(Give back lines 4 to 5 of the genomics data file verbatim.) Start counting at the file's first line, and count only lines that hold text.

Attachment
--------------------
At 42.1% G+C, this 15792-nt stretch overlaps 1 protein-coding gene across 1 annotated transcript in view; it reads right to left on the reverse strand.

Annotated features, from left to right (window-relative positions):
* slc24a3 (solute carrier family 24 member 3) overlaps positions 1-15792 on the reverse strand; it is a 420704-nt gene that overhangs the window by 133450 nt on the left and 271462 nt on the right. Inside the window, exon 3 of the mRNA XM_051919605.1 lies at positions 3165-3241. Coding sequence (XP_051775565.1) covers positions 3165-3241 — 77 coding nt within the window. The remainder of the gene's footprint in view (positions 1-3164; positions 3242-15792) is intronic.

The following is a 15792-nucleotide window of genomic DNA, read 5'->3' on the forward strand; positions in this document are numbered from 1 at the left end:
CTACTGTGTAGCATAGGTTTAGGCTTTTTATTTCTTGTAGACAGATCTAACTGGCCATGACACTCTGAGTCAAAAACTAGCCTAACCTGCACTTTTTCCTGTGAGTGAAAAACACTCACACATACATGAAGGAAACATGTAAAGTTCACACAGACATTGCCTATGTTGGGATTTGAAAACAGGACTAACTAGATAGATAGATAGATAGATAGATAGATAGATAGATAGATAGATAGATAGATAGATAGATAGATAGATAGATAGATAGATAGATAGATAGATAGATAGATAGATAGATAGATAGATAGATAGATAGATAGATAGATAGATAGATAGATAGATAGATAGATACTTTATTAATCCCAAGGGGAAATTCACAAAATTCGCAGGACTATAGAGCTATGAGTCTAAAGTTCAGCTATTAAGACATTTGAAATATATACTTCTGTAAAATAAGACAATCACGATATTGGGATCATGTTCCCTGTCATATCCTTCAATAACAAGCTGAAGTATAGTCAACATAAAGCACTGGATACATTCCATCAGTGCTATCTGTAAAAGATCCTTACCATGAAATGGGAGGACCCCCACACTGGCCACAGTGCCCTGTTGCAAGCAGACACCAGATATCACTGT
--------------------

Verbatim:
The following is a 15792-nucleotide window of genomic DNA, read 5'->3' on the forward strand; positions in this document are numbered from 1 at the left end:
CTACTGTGTAGCATAGGTTTAGGCTTTTTATTTCTTGTAGACAGATCTAACTGGCCATGACACTCTGAGTCAAAAACTAGCCTAACCTGCACTTTTTCCTGTGAGTGAAAAACACTCACACATACATGAAGGAAACATGTAAAGTTCACACAGACATTGCCTATGTTGGGATTTGAAAACAGGACTAACTAGATAGATAGATAGATAGATAGATAGATAGATAGATAGATAGATAGATAGATAGATAGATAGATAGATAGATAGATAGATAGATAGATAGATAGATAGATAGATAGATAGATAGATAGATAGATAGATAGATAGATAGATAGATAGATAGATAGATAGATACTTTATTAATCCCAAGGGGAAATTCACAAAATTCGCAGGACTATAGAGCTATGAGTCTAAAGTTCAGCTATTAAGACATTTGAAATATATACTTCTGTAAAATAAGACAATCACGATATTGGGATCATGTTCCCTGTCATATCCTTCAATAACAAGCTGAAGTATAGTCAACATAAAGCACTGGATACATTCCATCAGTGCTATCTGTAAAAGATCCTTACCATGAAATGGGAGGACCCCCACACTGGCCACAGTGCCCTGTTGCAAGCAGACACCAGATATCACTGT